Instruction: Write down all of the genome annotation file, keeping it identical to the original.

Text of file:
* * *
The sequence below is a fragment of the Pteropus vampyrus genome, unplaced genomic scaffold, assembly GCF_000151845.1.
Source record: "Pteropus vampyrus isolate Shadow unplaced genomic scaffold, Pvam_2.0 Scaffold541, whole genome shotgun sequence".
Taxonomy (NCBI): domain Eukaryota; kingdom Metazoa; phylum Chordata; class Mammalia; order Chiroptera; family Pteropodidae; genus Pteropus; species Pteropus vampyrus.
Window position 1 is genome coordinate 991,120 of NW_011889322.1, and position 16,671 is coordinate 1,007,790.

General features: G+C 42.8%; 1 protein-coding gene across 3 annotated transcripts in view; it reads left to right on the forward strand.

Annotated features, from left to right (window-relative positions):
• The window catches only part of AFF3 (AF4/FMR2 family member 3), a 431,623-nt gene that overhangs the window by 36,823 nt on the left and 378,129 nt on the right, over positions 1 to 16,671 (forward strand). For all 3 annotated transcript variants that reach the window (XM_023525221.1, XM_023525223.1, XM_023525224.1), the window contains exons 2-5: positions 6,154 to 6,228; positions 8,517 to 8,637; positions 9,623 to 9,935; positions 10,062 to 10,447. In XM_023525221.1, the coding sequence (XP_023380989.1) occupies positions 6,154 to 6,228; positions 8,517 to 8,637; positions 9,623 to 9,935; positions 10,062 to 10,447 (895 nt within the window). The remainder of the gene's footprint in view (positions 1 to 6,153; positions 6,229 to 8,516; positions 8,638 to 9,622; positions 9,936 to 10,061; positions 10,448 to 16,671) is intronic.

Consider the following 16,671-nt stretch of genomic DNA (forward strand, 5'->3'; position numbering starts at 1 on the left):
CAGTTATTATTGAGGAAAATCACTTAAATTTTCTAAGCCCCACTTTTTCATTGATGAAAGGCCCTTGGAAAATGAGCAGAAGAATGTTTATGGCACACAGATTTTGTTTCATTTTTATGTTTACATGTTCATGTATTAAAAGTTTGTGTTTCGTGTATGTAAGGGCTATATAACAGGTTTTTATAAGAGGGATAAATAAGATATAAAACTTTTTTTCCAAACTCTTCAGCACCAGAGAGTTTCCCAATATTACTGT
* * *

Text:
The sequence below is a fragment of the Pteropus vampyrus genome, unplaced genomic scaffold, assembly GCF_000151845.1.
Source record: "Pteropus vampyrus isolate Shadow unplaced genomic scaffold, Pvam_2.0 Scaffold541, whole genome shotgun sequence".
Taxonomy (NCBI): domain Eukaryota; kingdom Metazoa; phylum Chordata; class Mammalia; order Chiroptera; family Pteropodidae; genus Pteropus; species Pteropus vampyrus.
Window position 1 is genome coordinate 991,120 of NW_011889322.1, and position 16,671 is coordinate 1,007,790.

General features: G+C 42.8%; 1 protein-coding gene across 3 annotated transcripts in view; it reads left to right on the forward strand.

Annotated features, from left to right (window-relative positions):
• The window catches only part of AFF3 (AF4/FMR2 family member 3), a 431,623-nt gene that overhangs the window by 36,823 nt on the left and 378,129 nt on the right, over positions 1 to 16,671 (forward strand). For all 3 annotated transcript variants that reach the window (XM_023525221.1, XM_023525223.1, XM_023525224.1), the window contains exons 2-5: positions 6,154 to 6,228; positions 8,517 to 8,637; positions 9,623 to 9,935; positions 10,062 to 10,447. In XM_023525221.1, the coding sequence (XP_023380989.1) occupies positions 6,154 to 6,228; positions 8,517 to 8,637; positions 9,623 to 9,935; positions 10,062 to 10,447 (895 nt within the window). The remainder of the gene's footprint in view (positions 1 to 6,153; positions 6,229 to 8,516; positions 8,638 to 9,622; positions 9,936 to 10,061; positions 10,448 to 16,671) is intronic.

Consider the following 16,671-nt stretch of genomic DNA (forward strand, 5'->3'; position numbering starts at 1 on the left):
CAGTTATTATTGAGGAAAATCACTTAAATTTTCTAAGCCCCACTTTTTCATTGATGAAAGGCCCTTGGAAAATGAGCAGAAGAATGTTTATGGCACACAGATTTTGTTTCATTTTTATGTTTACATGTTCATGTATTAAAAGTTTGTGTTTCGTGTATGTAAGGGCTATATAACAGGTTTTTATAAGAGGGATAAATAAGATATAAAACTTTTTTTCCAAACTCTTCAGCACCAGAGAGTTTCCCAATATTACTGT